An anti-virus system, of course, needs to be aware of malware in order to prevent it, and even with a sandbox in place, there are new strains of malware that can hide their true “intentions” when they are in the sandbox (by detecting an environment where non-standard activity is taking place), and then activate themselves when they get into a working network. EDR constitutes a major improvement over these two approaches, but even here, there are drawbacks; in an EDR system equipped with sophisticated tools that sift through data and intelligently analyse it to determine if a specific connection is a threat, zero-day threats can still get through if the malware is cleverly-enough designed. And, the likelihood of false positives that eat up CISO resources grows.

What, then, will work? An enhanced prevention approach, together with the application of artificial intelligence and machine learning could do a great deal to keep hackers at bay. In a prevention approach, hackers are kept away from opportunities to attack systems; if they can’t get in, they can’t compromise security.

>See also: Nation State hacking: a long history?

A good example of this is web isolation, in which web content is rendered in an isolated area before being passed onto the endpoint. According to Gartner, “information security architects can’t stop attacks, but can contain damage by isolating end-user internet browsing sessions from enterprise endpoints and networks.”

Another prevention technology that could keep bad actors out altogether is CDR – Content Disarm and Reconstruction – which dissects and analyses components of files before they are passed onto the endpoint. If any rogue code is found, it is eliminated, and then the files are reconstructed and passed onto the system, keeping all functionality intact.

On the detection side, machine learning could be used to enhance anti-virus systems; many zero-day attacks are derived from existing malware, so a system that can detect similarities between a new attack and one that has occurred in the past could make up its own “mind” and determine the new malware to be a threat – without having to wait for anyone to update its signature file.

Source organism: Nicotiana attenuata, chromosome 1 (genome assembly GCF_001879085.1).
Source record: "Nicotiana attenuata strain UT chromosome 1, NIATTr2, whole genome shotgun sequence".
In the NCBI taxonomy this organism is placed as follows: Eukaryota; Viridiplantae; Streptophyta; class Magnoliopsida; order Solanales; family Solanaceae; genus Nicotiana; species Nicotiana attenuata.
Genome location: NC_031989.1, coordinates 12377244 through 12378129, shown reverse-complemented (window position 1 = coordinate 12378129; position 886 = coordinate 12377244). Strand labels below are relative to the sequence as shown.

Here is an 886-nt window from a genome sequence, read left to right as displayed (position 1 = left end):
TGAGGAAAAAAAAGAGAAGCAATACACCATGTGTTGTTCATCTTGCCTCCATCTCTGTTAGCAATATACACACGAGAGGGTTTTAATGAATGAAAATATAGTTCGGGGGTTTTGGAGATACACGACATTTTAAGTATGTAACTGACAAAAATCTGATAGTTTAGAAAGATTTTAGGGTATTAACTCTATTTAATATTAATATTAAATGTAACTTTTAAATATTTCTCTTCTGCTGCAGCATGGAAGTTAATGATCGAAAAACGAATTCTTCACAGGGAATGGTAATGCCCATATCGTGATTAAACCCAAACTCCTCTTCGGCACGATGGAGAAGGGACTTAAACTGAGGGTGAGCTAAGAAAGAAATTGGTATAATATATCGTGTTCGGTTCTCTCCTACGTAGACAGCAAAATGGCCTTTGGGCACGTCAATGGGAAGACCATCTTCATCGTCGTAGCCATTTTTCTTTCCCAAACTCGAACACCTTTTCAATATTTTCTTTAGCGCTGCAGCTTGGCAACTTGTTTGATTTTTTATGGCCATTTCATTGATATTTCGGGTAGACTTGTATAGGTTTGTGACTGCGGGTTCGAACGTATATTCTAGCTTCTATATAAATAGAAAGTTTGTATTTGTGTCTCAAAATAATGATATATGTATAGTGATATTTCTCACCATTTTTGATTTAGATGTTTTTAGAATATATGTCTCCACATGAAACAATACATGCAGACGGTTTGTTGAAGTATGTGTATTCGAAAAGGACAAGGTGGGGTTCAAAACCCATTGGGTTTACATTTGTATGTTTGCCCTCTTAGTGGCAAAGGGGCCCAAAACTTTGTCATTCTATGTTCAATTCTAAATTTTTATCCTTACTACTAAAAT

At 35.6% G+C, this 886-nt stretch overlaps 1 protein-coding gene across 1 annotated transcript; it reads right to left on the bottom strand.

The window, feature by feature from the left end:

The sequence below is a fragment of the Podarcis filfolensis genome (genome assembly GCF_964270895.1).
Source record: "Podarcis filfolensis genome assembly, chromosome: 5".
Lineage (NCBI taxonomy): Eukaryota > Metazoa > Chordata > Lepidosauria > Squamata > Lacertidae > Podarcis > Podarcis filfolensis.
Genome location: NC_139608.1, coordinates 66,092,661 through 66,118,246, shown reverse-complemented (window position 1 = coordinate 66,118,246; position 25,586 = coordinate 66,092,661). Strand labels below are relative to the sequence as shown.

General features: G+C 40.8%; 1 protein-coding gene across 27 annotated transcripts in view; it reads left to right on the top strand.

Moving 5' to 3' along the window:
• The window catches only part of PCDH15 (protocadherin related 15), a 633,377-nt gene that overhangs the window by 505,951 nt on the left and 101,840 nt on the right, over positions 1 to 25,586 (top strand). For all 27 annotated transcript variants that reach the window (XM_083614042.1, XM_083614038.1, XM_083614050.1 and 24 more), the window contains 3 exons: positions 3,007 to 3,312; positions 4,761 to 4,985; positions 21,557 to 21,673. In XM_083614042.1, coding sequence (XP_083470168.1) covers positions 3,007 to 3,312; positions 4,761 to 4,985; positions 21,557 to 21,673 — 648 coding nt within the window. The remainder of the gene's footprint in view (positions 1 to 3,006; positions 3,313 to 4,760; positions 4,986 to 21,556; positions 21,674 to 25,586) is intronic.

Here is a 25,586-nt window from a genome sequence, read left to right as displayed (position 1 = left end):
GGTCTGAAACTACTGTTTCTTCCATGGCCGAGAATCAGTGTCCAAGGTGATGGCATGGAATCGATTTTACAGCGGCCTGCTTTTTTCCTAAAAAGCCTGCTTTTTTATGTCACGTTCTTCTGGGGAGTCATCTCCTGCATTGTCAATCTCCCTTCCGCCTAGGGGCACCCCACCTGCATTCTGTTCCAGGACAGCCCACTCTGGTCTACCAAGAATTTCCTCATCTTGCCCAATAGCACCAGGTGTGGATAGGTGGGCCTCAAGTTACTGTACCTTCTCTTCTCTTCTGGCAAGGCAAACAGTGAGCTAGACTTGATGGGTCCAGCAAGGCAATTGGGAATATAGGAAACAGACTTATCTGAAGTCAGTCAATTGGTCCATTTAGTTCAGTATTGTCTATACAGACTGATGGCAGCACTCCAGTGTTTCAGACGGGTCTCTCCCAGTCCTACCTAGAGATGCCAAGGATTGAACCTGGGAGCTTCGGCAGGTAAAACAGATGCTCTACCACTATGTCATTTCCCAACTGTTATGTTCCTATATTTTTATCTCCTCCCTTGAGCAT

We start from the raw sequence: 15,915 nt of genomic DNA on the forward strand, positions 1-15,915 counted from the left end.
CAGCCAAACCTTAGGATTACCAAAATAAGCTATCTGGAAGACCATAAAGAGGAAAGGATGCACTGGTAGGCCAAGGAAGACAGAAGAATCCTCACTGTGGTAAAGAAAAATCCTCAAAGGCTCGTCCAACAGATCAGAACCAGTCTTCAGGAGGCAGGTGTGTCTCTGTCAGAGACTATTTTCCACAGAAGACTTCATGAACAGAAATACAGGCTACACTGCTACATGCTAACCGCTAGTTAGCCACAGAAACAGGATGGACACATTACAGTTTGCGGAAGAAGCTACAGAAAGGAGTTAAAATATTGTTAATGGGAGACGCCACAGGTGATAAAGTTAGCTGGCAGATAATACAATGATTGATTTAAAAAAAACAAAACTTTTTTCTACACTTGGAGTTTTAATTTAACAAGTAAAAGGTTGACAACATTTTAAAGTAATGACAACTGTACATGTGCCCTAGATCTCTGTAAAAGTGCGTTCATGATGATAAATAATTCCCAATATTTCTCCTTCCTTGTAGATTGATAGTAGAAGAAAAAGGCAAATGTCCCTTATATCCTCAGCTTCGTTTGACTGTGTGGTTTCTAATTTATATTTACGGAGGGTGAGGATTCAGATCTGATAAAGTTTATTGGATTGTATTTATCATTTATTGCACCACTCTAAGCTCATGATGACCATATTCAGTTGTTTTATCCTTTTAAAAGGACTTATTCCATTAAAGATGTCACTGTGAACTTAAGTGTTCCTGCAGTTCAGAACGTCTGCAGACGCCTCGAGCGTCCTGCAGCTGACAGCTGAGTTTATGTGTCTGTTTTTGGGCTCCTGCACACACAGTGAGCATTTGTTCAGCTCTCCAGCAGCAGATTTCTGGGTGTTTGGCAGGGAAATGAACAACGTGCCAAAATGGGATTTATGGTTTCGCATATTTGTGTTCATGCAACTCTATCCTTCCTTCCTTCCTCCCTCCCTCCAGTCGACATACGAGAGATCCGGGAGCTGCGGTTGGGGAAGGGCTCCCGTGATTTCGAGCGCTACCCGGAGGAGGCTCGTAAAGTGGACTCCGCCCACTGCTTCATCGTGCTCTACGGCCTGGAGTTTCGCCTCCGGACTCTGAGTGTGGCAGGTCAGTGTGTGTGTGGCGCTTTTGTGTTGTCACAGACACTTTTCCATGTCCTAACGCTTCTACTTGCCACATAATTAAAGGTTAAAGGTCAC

Right now, anti-virus companies collect data from users and evaluate it for anomalies to determine if a zero-day attack has been discovered – at which point it will be added to the anti-virus signature file and distributed to customers.

In a machine learning scenario, the server would collect that data and automatically learn the anomalies, “educating” itself each time new data comes in about the finer points of anomaly activity.

After a few passes, the system will be smart enough to immediately update connected customers based on a possible virus that has shown up on even a single computer in its network. Microsoft is working to build out a network like this.

>See also: Nation State hacking: a long history?

Firewalls are a tried and true prevention strategy, but plenty of companies with top-drawer (as in expensive) firewalls get “hit” as well. That could be because of common administrative problems, like failing to change default passwords, failing to patch firewall systems with the latest updates against vulnerabilities, or even the misconfiguration of files, which could compromise a firewall.

An artificial intelligence-powered survey could help fix those problems; there are too many details in any security system for even a top administrator to follow, and besides firewalls there are likely a dozen other security systems IT teams must keep track of. Here, too, AI will be able to identify anomalies and harden perimeters in real time, analysing the small details that could allow for breaches as it learns what attacks and anomalies on a network look like.

Ditto for detection/response systems. EDR was mentioned as an up and coming security solution that has some drawbacks, but an EDR system that incorporates machine learning – allowing it to more easily detect patterns of activity, and step in to thwart attacks before they can get off the ground – could prove an effective roadblock to hacker activities. These are just a few ideas on how the security industry can turn the tables against hackers. Current tools, processes and strategies aren’t working.


Sourced from Itay Glick, CEO of Votiro

Avatar photo

Nick Ismail

Nick Ismail is a former editor for Information Age (from 2018 to 2022) before moving on to become Global Head of Brand Journalism at HCLTech. He has a particular interest in smart technologies, AI and...